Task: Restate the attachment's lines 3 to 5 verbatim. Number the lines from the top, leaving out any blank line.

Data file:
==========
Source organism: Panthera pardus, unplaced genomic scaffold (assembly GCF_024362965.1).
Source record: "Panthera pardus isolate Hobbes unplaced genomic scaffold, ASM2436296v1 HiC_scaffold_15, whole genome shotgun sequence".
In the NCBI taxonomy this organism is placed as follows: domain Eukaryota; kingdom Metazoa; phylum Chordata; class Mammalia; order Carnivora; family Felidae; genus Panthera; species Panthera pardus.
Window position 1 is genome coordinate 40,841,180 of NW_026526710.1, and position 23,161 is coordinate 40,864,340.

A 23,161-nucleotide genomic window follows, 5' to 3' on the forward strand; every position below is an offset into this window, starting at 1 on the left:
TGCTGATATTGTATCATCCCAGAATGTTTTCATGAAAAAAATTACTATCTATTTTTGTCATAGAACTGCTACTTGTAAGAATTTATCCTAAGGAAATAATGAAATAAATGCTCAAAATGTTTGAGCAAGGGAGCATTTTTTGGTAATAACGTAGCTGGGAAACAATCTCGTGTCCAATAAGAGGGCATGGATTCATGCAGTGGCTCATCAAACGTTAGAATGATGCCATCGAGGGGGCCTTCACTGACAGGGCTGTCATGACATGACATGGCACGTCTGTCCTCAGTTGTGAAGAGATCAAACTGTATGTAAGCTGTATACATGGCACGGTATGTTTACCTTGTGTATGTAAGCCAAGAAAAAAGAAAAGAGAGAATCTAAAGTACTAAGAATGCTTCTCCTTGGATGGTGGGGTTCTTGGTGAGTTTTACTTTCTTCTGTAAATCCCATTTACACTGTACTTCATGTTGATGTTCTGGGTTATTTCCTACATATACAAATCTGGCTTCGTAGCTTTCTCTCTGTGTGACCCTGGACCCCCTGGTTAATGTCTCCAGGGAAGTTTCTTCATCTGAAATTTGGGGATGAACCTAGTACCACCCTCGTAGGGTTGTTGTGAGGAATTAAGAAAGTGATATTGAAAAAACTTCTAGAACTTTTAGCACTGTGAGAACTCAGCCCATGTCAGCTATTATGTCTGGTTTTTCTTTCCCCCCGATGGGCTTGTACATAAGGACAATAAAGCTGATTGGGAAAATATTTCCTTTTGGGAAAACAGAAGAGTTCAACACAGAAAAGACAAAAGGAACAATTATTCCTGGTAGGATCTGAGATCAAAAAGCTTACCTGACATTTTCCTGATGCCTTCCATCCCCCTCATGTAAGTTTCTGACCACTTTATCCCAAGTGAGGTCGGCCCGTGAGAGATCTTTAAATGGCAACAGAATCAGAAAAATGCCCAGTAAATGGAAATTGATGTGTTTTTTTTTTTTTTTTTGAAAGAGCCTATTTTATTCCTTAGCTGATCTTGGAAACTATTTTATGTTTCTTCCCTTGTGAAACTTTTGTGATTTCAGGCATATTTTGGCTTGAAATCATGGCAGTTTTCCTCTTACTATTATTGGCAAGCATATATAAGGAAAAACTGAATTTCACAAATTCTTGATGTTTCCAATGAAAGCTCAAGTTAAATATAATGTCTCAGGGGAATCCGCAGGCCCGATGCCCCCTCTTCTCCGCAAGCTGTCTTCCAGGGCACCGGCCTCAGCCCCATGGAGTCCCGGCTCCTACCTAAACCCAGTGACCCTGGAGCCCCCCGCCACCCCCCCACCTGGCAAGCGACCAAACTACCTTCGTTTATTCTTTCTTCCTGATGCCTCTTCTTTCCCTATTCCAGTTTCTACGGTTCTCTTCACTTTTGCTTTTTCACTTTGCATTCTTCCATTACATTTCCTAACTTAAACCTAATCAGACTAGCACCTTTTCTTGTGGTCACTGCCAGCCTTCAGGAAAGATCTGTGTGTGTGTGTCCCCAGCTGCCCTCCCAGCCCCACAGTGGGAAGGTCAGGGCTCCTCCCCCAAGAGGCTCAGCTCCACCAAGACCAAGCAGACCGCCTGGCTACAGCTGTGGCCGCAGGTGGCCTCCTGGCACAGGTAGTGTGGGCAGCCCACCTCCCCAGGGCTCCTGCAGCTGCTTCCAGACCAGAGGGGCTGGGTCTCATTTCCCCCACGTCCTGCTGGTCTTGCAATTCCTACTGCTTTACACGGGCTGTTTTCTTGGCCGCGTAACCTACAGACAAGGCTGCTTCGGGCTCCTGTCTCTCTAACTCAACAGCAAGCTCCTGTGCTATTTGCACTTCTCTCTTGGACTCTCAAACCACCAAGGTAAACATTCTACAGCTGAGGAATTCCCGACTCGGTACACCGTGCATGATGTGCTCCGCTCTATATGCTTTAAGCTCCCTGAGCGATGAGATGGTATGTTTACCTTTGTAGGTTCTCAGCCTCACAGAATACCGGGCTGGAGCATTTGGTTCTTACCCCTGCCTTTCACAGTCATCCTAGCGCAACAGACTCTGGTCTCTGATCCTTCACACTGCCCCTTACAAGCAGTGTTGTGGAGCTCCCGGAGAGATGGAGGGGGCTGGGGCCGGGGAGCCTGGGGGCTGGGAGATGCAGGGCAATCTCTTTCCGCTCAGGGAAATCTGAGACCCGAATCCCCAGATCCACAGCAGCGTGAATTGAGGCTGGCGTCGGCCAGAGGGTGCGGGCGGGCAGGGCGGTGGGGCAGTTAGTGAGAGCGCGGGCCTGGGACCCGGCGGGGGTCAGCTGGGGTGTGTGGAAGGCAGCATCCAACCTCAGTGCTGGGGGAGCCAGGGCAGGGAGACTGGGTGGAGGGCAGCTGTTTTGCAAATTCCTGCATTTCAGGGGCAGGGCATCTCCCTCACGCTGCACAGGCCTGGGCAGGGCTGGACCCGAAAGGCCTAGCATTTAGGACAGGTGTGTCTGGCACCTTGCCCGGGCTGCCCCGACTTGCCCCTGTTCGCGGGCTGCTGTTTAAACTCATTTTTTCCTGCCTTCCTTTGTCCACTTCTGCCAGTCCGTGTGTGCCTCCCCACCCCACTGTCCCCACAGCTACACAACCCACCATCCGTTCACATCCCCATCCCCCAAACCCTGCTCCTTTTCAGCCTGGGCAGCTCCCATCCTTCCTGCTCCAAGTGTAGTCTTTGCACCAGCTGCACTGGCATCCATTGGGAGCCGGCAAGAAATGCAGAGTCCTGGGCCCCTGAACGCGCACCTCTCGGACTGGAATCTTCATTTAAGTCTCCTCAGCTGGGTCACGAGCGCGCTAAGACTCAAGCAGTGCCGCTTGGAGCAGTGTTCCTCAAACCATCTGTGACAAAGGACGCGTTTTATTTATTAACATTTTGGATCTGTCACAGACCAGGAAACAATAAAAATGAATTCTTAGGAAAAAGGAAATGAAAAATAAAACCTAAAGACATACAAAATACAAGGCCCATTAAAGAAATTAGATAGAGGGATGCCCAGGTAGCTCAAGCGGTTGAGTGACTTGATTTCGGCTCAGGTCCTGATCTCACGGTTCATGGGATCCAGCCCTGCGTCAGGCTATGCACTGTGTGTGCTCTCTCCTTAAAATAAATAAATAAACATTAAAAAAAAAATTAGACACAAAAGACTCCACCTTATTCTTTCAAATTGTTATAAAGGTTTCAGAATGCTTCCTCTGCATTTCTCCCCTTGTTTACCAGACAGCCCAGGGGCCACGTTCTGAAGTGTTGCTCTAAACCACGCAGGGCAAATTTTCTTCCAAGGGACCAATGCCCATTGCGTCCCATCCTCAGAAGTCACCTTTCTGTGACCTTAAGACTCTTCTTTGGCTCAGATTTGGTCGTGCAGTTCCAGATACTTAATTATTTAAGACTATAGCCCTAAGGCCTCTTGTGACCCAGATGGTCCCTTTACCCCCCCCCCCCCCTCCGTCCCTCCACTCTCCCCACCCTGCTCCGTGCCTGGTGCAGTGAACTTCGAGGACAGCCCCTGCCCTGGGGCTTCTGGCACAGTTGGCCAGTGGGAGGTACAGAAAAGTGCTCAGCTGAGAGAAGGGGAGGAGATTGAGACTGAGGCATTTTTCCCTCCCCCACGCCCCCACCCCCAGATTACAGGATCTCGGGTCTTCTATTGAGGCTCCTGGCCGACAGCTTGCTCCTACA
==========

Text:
In the NCBI taxonomy this organism is placed as follows: domain Eukaryota; kingdom Metazoa; phylum Chordata; class Mammalia; order Carnivora; family Felidae; genus Panthera; species Panthera pardus.
Window position 1 is genome coordinate 40,841,180 of NW_026526710.1, and position 23,161 is coordinate 40,864,340.

A 23,161-nucleotide genomic window follows, 5' to 3' on the forward strand; every position below is an offset into this window, starting at 1 on the left: